ARIZONA NEWS

Arizona corrections director says drugs getting into prisons, has plan for reform

Mar 30, 2023, 4:35 AM | Updated: 12:20 pm

This is the third part in a series evaluating Arizona’s prison system, drug use and plans for reform. Read part two here and part one here.

PHOENIX — Newly appointed Arizona Department of Corrections Rehabilitation and Reentry Director Ryan Thornell acknowledges drugs are getting into to prisons and being used by inmates.

“We also know there’s substance use within our facilities,” Thornell said. “That’s an issue in corrections that we’ve been battling for decades.”

Thornell calls drug use a concern, but wouldn’t classify it as rampant.

He stressed that it’s a problem correctional facilities face across the entire nation and that the state is not an exception.

Thornell came to Arizona from Maine, where he was deputy commissioner of corrections.

He says he has a plan to fix the troubled department.

“We know that the incarcerated population has a significantly high rate of drug use and drug addiction,” Thornell said.

“Any use creates a potential for safety and security concerns, and we need to make sure we’re taking steps to mitigate that through treatment and other safety security practices.”

Thornell attributes the drug use to high addiction rate among the inmate population.

He explains there are multiple ways drugs are making their way into prison facilities.

“They come through the mail, through different creative ways to send it in that way,” Thornell said.

“We know that it comes through visitation. Any point of entry to our facilities we know is a vulnerability.”

Arizona Gov. Katie Hobbs expressed concerns that staff could be smuggling drugs into prisons after learning a Maricopa County detention officer was arrested for allegedly trying to bring fentanyl and methamphetamine into a jail. Thornell said he is aware that is a concern.

“Yes, it’s a concern, but it’s not one that’s isolated to one facility, one location, it’s just something we know we need to address, and we owe it to staff to support them in a manner that addresses that safely and securely,” Thornell said.

Thornell believes there is a way to curb drugs use.

“If we have a treatment solution to some of these underlying issues it’s our responsible duty to implement that solution and hopefully reduce the number of those impacted by substance use disorder, but also reduce the amount of substance abuse in our facilities. That in turn creates a safter and more secure environment,” Thornell said.

When heading the Maine Department of Corrections, Thornell implemented the Medication Assisted Treatment program.

The program utilized medications used to treat opioid use disorders and other substance abuse disorders through a pass. The program included counseling and group treatment options, which Thornell said helped mitigate the impact of substance abuse disorder on an individual.

“We have a obligation to find a way to make that treatment available to them while they’re incarcerated in order to help them with release back into the community,” Thornell said.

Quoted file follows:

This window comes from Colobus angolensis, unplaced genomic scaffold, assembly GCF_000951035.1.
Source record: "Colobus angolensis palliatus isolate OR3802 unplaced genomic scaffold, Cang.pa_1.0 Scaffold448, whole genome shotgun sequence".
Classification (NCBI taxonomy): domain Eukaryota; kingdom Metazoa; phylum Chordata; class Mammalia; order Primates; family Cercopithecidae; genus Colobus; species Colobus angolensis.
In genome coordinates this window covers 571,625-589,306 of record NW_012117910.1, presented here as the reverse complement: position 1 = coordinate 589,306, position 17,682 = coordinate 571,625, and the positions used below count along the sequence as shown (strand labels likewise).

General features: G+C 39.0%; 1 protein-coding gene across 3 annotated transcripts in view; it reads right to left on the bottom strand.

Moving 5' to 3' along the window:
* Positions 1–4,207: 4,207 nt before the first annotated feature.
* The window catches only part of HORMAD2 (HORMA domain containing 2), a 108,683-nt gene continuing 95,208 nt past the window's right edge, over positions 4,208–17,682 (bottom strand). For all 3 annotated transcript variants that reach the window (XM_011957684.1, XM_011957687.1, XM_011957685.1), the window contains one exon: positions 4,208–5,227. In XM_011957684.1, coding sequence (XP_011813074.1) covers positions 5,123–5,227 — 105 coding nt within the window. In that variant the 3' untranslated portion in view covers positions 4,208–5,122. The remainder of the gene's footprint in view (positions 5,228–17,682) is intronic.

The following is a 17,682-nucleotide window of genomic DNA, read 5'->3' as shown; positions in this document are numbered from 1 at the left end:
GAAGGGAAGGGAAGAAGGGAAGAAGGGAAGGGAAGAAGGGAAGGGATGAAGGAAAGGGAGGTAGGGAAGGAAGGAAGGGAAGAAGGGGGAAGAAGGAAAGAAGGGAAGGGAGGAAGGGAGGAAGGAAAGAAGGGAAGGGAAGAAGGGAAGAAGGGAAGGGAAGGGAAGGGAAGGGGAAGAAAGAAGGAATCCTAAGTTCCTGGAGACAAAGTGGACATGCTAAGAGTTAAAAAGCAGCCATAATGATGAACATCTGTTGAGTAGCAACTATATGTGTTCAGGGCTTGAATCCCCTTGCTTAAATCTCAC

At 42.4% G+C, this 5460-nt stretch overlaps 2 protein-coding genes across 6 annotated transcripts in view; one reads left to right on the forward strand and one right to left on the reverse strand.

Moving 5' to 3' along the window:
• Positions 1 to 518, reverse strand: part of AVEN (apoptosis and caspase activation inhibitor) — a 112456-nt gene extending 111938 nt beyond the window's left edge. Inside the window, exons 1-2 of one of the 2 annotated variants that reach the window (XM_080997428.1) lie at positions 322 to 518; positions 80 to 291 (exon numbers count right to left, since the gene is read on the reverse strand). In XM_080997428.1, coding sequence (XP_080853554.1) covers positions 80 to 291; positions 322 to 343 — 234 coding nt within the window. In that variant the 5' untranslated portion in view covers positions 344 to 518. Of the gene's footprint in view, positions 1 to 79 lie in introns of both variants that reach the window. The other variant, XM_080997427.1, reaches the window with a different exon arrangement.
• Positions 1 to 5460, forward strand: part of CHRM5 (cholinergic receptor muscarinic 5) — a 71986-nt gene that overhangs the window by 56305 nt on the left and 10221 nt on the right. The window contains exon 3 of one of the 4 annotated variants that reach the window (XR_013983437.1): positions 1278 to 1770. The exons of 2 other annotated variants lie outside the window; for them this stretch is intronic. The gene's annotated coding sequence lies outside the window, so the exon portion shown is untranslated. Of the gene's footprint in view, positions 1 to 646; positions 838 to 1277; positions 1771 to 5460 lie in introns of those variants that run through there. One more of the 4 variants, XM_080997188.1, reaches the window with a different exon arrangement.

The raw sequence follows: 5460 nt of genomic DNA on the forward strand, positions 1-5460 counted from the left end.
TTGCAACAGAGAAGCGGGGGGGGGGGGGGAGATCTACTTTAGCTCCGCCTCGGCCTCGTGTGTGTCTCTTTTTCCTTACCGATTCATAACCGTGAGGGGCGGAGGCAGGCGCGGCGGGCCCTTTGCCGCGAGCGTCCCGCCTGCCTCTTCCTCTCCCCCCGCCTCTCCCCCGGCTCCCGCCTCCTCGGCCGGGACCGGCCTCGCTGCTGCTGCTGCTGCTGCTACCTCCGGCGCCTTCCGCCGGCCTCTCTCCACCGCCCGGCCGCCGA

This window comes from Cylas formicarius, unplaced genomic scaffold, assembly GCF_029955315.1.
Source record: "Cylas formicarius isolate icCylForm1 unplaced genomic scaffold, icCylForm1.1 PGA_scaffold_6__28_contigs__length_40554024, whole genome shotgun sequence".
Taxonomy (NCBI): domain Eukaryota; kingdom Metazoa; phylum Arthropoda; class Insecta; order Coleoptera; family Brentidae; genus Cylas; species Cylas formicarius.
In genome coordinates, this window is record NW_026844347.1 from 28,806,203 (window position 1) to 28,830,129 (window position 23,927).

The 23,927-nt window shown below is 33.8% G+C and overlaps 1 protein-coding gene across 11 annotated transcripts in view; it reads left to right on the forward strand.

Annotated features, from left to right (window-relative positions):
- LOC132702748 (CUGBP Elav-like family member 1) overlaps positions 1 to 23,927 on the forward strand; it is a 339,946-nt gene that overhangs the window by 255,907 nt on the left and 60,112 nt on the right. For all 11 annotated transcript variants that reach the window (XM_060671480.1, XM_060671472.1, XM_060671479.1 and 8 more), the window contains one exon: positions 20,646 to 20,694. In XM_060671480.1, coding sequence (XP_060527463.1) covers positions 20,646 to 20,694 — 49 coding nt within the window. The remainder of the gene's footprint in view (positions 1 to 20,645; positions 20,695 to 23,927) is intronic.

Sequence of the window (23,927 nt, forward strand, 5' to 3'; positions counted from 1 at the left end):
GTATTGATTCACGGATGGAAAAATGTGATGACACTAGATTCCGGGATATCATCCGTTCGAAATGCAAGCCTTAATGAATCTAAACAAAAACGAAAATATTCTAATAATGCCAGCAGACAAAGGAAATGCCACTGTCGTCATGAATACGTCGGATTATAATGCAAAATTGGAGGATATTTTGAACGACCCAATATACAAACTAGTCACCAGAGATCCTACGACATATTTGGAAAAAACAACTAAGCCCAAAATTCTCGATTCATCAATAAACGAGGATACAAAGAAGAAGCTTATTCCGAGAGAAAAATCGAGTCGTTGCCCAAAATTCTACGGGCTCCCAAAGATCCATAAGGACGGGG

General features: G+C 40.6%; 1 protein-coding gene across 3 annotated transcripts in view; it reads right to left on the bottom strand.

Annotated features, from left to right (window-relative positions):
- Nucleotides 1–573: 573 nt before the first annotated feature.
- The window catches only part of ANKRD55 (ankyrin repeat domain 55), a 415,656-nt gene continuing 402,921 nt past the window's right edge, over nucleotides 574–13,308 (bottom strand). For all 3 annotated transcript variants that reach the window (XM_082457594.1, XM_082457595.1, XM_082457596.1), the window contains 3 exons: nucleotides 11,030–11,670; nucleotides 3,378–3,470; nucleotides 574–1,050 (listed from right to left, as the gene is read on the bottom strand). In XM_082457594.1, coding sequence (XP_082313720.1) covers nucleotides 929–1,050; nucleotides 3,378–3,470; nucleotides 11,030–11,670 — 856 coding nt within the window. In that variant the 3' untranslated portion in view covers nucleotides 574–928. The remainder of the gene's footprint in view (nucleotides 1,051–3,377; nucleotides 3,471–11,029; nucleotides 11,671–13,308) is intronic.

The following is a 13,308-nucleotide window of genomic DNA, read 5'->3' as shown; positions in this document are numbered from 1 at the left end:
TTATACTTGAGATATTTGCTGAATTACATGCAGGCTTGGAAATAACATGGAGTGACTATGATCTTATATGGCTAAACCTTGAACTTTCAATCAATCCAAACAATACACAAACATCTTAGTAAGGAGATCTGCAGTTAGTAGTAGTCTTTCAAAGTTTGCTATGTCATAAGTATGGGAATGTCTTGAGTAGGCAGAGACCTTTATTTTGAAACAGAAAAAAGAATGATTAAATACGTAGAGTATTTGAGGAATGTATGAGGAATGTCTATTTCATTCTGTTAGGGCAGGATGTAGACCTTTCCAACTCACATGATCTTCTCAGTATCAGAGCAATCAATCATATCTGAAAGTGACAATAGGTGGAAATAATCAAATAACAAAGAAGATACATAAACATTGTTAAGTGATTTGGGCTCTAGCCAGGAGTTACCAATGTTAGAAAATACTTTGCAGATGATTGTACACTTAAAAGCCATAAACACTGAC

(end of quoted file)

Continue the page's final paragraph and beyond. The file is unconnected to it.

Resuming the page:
He plans to implement a similar program on a smaller scale in Arizona prisons.

“I am planning on developing and implementing medication assisted treatment where it’s needed, which is going to be in most of the facilities for our very high-risk populations,” Thornell said.

Since assuming the role of director, Thornell said he’s been on-site running quality assurance checks on the protocols for entering and exiting the facilities.

“We don’t want to have lax procedures, so that’s something we’re prioritizing,” Thornell said.

Thornell added he’s had a conversation with Maricopa County Sheriff Paul Penzone about the increased security measures his department is working to implement. He says they’re scheduled to meet in the coming weeks.

“We’re already implementing similar body scanners and other entry procedures that[Penzone] implemented in the Maricopa County Jail and that are considered the best practices around the country,” Thornell said.

“I’m interested in the lessons he learned locally here in his efforts.”

Drugs use isn’t the only challenge Thornell plans to take on.

Currently, the department is facing around a 25% vacancy rate. He stressed staffing is a challenge industries are facing across the nation, not just corrections.

“Anytime you place more burden, more stress, more workload on a staff member it just creates potential for safety and security issues,” Thornell said.

He said it’s critically important make sure the department has enough staff to run the facilities safely and securely, while also making sure staff have a level of wellness while working.

“We need to make sure our staffing numbers are strong,” Thornell said.

Thornell said staffing numbers have improved in the department since he took over, attributing it to targeted recruitment efforts already underway.

He has a plan to continue recruitment and retain employees.

“Without staff that feel valued and feel well at work, we’re vulnerable all over the state, so we need to make sure we prioritize them,” Thornell said.

Thornell believes that including staff in the conversation it will increase retention rates and create good policy.

A year from now, Thornell has a vision for the department. He hopes to see collaboration across the entire department, while being engaged with the community and stakeholders.

“There’s a lot of interest in our facilities to get out from under the scrutiny and do things differently,” Thornell said.

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Arizona corrections director says drugs getting into prisons, has plan for reform